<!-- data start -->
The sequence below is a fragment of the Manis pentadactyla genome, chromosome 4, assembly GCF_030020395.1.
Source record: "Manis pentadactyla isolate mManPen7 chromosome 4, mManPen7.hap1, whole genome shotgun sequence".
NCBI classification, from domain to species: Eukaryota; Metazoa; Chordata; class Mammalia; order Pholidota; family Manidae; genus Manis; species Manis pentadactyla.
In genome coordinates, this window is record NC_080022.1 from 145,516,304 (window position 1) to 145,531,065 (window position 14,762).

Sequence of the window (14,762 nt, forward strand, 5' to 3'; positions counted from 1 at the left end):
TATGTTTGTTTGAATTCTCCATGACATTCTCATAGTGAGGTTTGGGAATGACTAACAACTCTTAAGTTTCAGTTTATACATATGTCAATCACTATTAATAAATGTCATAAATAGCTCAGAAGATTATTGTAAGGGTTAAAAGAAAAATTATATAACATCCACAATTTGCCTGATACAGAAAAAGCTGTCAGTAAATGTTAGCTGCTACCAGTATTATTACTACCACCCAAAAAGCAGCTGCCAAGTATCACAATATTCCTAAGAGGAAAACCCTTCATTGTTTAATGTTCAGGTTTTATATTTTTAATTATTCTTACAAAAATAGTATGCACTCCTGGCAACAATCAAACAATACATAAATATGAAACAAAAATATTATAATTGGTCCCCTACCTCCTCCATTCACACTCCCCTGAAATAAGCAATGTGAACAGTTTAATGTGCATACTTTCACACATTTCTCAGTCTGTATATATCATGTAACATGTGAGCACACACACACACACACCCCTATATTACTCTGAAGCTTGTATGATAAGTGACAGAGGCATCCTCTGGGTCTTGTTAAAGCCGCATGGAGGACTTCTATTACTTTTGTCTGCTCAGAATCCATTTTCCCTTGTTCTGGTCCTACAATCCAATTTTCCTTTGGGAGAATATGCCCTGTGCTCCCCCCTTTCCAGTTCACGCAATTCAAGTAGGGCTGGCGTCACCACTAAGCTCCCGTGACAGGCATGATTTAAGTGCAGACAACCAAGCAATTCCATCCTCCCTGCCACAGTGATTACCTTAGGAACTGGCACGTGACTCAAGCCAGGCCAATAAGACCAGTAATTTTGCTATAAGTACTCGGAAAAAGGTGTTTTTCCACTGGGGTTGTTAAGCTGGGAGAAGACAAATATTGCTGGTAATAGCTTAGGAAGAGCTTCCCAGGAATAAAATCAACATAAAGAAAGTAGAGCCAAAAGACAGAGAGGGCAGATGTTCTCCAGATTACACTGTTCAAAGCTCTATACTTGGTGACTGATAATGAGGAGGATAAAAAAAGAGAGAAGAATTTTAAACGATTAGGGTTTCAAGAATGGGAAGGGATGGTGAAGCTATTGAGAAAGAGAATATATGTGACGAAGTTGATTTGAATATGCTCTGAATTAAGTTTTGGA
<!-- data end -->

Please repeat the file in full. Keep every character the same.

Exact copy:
The sequence below is a fragment of the Manis pentadactyla genome, chromosome 4, assembly GCF_030020395.1.
Source record: "Manis pentadactyla isolate mManPen7 chromosome 4, mManPen7.hap1, whole genome shotgun sequence".
NCBI classification, from domain to species: Eukaryota; Metazoa; Chordata; class Mammalia; order Pholidota; family Manidae; genus Manis; species Manis pentadactyla.
In genome coordinates, this window is record NC_080022.1 from 145,516,304 (window position 1) to 145,531,065 (window position 14,762).

Sequence of the window (14,762 nt, forward strand, 5' to 3'; positions counted from 1 at the left end):
TATGTTTGTTTGAATTCTCCATGACATTCTCATAGTGAGGTTTGGGAATGACTAACAACTCTTAAGTTTCAGTTTATACATATGTCAATCACTATTAATAAATGTCATAAATAGCTCAGAAGATTATTGTAAGGGTTAAAAGAAAAATTATATAACATCCACAATTTGCCTGATACAGAAAAAGCTGTCAGTAAATGTTAGCTGCTACCAGTATTATTACTACCACCCAAAAAGCAGCTGCCAAGTATCACAATATTCCTAAGAGGAAAACCCTTCATTGTTTAATGTTCAGGTTTTATATTTTTAATTATTCTTACAAAAATAGTATGCACTCCTGGCAACAATCAAACAATACATAAATATGAAACAAAAATATTATAATTGGTCCCCTACCTCCTCCATTCACACTCCCCTGAAATAAGCAATGTGAACAGTTTAATGTGCATACTTTCACACATTTCTCAGTCTGTATATATCATGTAACATGTGAGCACACACACACACACACCCCTATATTACTCTGAAGCTTGTATGATAAGTGACAGAGGCATCCTCTGGGTCTTGTTAAAGCCGCATGGAGGACTTCTATTACTTTTGTCTGCTCAGAATCCATTTTCCCTTGTTCTGGTCCTACAATCCAATTTTCCTTTGGGAGAATATGCCCTGTGCTCCCCCCTTTCCAGTTCACGCAATTCAAGTAGGGCTGGCGTCACCACTAAGCTCCCGTGACAGGCATGATTTAAGTGCAGACAACCAAGCAATTCCATCCTCCCTGCCACAGTGATTACCTTAGGAACTGGCACGTGACTCAAGCCAGGCCAATAAGACCAGTAATTTTGCTATAAGTACTCGGAAAAAGGTGTTTTTCCACTGGGGTTGTTAAGCTGGGAGAAGACAAATATTGCTGGTAATAGCTTAGGAAGAGCTTCCCAGGAATAAAATCAACATAAAGAAAGTAGAGCCAAAAGACAGAGAGGGCAGATGTTCTCCAGATTACACTGTTCAAAGCTCTATACTTGGTGACTGATAATGAGGAGGATAAAAAAAGAGAGAAGAATTTTAAACGATTAGGGTTTCAAGAATGGGAAGGGATGGTGAAGCTATTGAGAAAGAGAATATATGTGACGAAGTTGATTTGAATATGCTCTGAATTAAGTTTTGGA